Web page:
Is Bermuda the Shrub Capital of the World?

Within just a mile or two of leaving Bermuda’s LF Wade International Airport, and crossing over the glimmering Causeway to North Shore Road, I became acutely aware of the breathtaking flora that seemed to fill every nook and cranny of Bermuda’s uniquely rich and beguiling landscape.

Dense flowering shrubs awash in vibrant colors — some soaring 15-20 feet into the air — lined the narrow, winding roads, most of which were flanked on both sides by venerable stone walls. These dazzling specimens beautified the Bermuda byways, providing privacy for homeowners who were outside enjoying their little patch of paradise, and served as effective pollution filters for toxic fossil fuels spewing from passing mopeds and under-sized autos. But most importantly, Bermuda’s thick, dense assemblage of woody shrubs and flowering perennials sequester vast amounts of carbon in the plants themselves and in the soil below. 

My wonderful cabby Ty (Sammy’s Speedy Cab) shared numerous island insights as we wove our way through the tamed wilderness. “There are very few trees on Bermuda,” he said. “Trees topple over in the strong winds.” 

Ah hah! That explained the rare phenomenon I was witnessing. Few if any tall trees, yet zillions upon zillions of sensational shrubs and perennials of all shapes, sizes and colors. Each one vital to Bermuda’s wild and wonderful ecosystem, and each equally valuable to the global effort to restore biodiversity, and protect and conserve 30% of the world’s natural landscape by 2030.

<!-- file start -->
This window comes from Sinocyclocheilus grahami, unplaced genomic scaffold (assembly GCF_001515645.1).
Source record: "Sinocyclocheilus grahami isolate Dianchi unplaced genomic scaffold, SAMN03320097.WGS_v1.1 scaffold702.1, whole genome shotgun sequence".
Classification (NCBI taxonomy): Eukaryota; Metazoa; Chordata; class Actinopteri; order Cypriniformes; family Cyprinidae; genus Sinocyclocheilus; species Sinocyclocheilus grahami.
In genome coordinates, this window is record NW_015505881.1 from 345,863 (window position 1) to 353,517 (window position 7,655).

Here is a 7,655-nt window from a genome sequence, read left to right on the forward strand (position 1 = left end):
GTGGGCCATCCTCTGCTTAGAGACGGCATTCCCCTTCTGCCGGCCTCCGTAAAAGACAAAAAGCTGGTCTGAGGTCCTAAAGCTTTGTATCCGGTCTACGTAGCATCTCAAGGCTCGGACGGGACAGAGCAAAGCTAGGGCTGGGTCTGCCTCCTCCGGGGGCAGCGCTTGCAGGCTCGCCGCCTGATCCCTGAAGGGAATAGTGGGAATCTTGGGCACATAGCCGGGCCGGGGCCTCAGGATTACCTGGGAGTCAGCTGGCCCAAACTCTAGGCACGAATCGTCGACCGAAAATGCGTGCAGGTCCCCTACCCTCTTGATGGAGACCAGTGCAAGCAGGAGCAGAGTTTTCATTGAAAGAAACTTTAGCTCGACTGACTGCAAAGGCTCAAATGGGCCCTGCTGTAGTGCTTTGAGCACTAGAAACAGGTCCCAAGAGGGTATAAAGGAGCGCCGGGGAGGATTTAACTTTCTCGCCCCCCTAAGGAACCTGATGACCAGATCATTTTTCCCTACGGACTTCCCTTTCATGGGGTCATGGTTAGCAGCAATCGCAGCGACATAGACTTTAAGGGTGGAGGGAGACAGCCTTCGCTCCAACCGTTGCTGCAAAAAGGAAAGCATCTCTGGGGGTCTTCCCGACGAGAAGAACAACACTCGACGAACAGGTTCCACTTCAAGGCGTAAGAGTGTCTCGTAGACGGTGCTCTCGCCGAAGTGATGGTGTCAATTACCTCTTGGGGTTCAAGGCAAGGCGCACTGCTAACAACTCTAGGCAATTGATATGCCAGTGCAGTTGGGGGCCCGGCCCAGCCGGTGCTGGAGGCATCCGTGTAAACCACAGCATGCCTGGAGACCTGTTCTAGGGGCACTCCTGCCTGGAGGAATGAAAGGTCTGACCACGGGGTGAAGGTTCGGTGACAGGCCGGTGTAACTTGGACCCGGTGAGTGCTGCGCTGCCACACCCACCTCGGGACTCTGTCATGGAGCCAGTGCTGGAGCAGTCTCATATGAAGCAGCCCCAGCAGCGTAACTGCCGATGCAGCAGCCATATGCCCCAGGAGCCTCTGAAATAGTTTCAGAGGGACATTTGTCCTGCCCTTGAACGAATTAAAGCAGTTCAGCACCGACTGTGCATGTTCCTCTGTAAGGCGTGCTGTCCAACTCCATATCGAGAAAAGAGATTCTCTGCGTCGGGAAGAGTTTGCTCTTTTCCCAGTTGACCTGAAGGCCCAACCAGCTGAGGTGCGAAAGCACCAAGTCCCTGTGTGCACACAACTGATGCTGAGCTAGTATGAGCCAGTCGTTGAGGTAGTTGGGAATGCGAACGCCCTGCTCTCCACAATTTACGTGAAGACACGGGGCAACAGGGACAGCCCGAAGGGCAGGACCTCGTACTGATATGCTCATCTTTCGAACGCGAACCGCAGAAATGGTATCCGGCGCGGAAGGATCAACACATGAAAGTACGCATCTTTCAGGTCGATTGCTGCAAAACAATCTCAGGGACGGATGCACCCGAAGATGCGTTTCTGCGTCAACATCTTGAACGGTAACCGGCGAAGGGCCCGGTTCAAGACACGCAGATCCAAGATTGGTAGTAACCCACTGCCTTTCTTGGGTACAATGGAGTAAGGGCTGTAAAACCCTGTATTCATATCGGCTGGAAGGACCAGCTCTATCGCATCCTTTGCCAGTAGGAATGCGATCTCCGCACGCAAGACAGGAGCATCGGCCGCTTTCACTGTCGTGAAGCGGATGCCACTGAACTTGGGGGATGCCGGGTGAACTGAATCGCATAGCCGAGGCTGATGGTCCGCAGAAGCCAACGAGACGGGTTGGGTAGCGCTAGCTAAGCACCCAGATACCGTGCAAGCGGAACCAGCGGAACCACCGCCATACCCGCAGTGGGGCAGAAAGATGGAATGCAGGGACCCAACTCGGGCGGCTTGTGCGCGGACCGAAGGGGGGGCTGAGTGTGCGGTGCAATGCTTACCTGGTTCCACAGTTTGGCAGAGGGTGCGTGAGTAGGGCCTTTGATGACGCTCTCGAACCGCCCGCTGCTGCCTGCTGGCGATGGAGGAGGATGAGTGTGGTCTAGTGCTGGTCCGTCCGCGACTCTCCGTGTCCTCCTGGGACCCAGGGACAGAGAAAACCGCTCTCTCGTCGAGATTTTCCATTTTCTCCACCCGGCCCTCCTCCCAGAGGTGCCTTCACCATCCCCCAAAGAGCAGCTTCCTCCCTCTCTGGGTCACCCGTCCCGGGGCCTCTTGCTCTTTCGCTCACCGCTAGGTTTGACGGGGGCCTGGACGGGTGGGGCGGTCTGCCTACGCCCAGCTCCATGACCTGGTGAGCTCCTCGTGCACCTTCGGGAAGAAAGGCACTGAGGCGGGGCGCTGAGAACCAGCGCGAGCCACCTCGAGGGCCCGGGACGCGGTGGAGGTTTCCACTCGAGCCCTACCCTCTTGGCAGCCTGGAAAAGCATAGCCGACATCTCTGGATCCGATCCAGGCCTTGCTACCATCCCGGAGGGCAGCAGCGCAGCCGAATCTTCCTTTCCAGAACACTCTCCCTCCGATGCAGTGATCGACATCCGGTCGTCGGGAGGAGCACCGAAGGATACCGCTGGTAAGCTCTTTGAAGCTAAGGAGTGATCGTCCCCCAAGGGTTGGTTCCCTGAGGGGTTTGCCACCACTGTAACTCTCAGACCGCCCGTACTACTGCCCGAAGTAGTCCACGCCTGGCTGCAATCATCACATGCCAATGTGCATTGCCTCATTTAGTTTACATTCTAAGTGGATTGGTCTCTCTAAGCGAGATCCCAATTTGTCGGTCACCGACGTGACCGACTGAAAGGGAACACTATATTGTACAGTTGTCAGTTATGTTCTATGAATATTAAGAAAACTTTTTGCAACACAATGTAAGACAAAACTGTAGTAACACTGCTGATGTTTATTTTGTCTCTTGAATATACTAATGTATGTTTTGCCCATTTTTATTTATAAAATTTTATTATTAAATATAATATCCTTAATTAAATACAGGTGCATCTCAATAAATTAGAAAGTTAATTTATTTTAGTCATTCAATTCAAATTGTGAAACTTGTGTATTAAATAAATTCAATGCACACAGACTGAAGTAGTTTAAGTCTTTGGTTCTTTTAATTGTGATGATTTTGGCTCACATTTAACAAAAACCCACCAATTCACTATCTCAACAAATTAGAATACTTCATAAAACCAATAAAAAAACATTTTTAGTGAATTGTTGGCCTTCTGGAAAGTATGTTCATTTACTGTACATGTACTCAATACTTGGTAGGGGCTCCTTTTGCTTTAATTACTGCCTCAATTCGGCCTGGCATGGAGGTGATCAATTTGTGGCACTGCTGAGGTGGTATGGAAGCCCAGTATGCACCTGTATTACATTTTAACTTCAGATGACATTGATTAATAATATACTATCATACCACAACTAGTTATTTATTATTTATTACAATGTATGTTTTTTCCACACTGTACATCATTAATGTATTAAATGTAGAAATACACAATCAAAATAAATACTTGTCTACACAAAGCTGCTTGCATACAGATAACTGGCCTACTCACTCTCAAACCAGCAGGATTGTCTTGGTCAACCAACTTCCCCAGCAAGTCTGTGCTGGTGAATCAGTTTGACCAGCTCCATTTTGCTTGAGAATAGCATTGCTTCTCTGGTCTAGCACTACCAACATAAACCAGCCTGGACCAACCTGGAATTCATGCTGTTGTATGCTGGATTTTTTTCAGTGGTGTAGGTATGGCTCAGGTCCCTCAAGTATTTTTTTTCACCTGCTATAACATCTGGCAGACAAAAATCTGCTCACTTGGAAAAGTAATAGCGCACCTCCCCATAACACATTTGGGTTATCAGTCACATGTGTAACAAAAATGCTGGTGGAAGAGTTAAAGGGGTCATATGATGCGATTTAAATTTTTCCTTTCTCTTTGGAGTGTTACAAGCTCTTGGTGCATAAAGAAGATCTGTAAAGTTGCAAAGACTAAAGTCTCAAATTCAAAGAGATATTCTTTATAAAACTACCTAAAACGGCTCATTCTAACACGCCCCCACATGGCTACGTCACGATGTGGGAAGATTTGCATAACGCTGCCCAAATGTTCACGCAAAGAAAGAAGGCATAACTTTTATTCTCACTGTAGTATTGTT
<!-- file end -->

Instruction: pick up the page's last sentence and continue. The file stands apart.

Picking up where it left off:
“Nature is humanity’s best friend. Without nature, we have nothing. Without nature, we are nothing.”

António Gutteres, UN Secretary General, COP15 Biodiversity Conference, Montreal, December 7, 2022

According to Michael Charters of Flora of Bermuda website, Bermuda has 15-17 endemic species that are only found on Bermuda, and 150-165 native species. All others were introduced, many of which caused irreparable harm. Charters explains on his site that 95% of Bermuda’s thick forests of cedars were wiped out by two scale insects in 1946; 8 million trees were lost. Fortunately, the cedars are finally on their way back, with 10% of the original 8 million being restored. Bermuda now has its Invasive Alien Species Regulations 2022 to help protect its rich biodiverse island terrain.

Bermuda’s incredible effort to protect, restore and care for its its biodiverse wonderland is perhaps the best example of what other countries can do to meet the biodiversity targets agreed upon by the 190 countries that participated in COP15’s Biodiversity Conference in Montreal this year, (most notably the United States which has an appalling 40 million acres of monoculture lawns that use 235.2 trillion gallons of water to maintain, which have devastated biodiverse ecosystems from coast-to-coast, endangering pollinator species across North America and threatening our food supply).

If every landowner in the US, maximized the area that lines their property, and house walls, walkways, as well as the ground beneath their trees, with a variety of native shrubs, perennials, and groundcover, ideally 15-25 species or so, all flowering at different times of the year, we’d be well on our way to overcoming the global biodiversity crisis.

Why would anyone be opposed to having our US landscapes look like Bermuda?

“Nature is on life support system. It is the source and sustainer of the air we breath, the food we eat, the energy we use, the jobs and economic activity we count on, the species that enrich human life, and the landscapes and waterscapes we call home.”

António Gutteres, UN Secretary General, COP15 Biodiversity Conference, Montreal, December 7, 2022

by Noreen Wise

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